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Social media rules. That's bad in a pandemic – CNN

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Fauci tells Congress that states face serious consequences if they reopen too quickly
One study found that more than one in four of the most popular YouTube videos about the novel coronavirus contained misinformation. Another found that vaccine skeptics were winning the battle for Facebook engagement.
More than 70% of adults turn to the internet to learn about health and healthcare, a team of researchers in Canada said. They analyzed popular YouTube videos on a single day earlier this year, filtering for those that mentioned coronavirus.
Excluding videos that weren’t in English, that ran for more than an hour, or didn’t have audio or visual content, they wound up with 69 videos twith a total of 257,804,146 views. They rated each based on factual content covering symptoms, prevention, treatments epidemiology and viral spread.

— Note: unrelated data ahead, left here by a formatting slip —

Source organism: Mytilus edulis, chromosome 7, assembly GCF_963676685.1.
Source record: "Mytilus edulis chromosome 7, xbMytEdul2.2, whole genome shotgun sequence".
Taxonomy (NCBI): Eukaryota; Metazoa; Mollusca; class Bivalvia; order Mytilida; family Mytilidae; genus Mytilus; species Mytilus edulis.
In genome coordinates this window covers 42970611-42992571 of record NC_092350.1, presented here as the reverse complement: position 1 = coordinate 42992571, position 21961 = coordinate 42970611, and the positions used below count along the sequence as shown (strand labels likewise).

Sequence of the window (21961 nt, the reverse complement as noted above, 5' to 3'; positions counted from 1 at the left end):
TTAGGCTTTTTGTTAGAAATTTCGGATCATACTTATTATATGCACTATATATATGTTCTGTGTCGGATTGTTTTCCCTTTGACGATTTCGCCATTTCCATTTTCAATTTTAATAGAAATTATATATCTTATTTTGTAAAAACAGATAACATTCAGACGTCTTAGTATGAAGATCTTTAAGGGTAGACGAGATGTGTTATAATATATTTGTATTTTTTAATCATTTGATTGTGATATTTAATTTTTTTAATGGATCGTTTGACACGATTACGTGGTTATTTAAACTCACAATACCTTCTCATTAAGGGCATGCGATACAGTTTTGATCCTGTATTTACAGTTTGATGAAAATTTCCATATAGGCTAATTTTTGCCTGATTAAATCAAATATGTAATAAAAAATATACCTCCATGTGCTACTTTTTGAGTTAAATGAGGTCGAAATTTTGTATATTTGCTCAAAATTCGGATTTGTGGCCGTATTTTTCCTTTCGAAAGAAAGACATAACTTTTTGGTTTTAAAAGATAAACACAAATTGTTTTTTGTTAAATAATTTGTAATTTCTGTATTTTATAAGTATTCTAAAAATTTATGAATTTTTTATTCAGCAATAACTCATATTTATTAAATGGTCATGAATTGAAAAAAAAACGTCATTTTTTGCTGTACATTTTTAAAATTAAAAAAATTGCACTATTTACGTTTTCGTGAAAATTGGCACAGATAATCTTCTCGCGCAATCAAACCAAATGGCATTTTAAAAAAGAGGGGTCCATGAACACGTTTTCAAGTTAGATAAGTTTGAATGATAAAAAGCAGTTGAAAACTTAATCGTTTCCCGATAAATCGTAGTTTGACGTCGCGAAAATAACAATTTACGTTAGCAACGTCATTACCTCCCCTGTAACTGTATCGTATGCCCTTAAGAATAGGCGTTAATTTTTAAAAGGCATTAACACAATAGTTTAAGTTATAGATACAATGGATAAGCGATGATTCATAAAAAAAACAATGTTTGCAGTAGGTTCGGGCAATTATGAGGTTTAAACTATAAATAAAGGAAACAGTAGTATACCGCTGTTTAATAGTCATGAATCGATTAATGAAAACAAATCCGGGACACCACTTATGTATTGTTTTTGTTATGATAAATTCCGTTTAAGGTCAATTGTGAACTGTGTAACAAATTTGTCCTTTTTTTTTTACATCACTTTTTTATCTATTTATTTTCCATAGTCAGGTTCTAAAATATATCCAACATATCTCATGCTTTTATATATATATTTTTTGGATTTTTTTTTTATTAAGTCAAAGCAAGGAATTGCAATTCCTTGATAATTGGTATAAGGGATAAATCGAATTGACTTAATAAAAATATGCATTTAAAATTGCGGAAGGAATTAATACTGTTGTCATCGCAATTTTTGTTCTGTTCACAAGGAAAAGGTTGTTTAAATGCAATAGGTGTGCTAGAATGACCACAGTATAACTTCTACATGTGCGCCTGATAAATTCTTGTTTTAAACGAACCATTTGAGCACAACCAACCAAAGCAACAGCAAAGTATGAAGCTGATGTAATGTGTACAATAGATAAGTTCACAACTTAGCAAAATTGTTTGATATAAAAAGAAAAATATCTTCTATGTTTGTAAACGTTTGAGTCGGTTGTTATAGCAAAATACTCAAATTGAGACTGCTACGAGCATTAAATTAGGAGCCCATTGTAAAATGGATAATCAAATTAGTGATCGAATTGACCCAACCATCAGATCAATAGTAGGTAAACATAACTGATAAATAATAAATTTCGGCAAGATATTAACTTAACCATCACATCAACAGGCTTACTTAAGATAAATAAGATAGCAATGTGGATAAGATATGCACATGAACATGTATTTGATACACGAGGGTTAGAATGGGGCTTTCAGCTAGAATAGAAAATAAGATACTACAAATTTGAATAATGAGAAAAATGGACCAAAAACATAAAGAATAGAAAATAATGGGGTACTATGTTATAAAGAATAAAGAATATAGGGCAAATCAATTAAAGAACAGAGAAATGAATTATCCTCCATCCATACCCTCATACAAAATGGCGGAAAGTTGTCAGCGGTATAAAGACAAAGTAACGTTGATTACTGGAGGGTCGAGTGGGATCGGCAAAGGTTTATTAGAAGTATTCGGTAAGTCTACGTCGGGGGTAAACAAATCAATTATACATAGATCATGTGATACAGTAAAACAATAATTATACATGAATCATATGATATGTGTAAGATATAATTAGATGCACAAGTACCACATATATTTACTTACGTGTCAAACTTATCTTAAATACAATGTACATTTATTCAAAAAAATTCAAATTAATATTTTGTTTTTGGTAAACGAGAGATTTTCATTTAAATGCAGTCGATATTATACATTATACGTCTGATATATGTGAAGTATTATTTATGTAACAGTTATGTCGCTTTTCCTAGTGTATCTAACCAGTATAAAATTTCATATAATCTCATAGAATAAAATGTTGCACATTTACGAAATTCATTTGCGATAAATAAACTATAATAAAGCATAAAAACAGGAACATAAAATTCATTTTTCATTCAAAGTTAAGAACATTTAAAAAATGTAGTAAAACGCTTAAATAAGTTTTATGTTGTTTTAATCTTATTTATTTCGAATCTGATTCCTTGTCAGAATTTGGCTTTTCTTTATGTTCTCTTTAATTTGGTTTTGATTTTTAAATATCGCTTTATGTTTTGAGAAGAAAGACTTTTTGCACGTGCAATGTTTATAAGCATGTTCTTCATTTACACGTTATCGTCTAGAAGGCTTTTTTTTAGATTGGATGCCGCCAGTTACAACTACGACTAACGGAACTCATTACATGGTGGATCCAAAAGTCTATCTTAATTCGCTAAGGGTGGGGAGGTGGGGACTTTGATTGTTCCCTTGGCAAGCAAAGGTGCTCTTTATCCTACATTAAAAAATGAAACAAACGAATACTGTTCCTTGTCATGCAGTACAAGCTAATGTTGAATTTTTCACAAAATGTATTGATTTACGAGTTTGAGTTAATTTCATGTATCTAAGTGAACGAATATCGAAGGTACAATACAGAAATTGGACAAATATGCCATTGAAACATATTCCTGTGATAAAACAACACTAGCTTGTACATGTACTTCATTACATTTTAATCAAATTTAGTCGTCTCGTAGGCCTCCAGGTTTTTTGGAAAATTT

Technology companies can help fight Covid-19Technology companies can help fight Covid-19
The videos came from a variety of sources such as network news — which made up the largest portion of videos — entertainment videos, internet based news operations, professional YouTube stars, newspapers, educational institutions and government agencies.
Nearly 50 of the videos, or 72%, got the facts right. The one in four that didn’t had either misleading or inaccurate information, Heidi Oi-Yee Li of the University of Ottawa and colleagues in Canada wrote in the online journal BMJ Global Health.
More than 62 million people looked at the most misleading YouTube videos,
Anthony Fauci's quiet coronavirus rebellionAnthony Fauci's quiet coronavirus rebellion
Past studies looking at YouTube usage found the platform has been key in spreading vital information about how to keep people safe in a pandemic or public health emergency.
If this many videos are inaccurate, there’s a “significant potential for harm,” Li and colleagues wrote.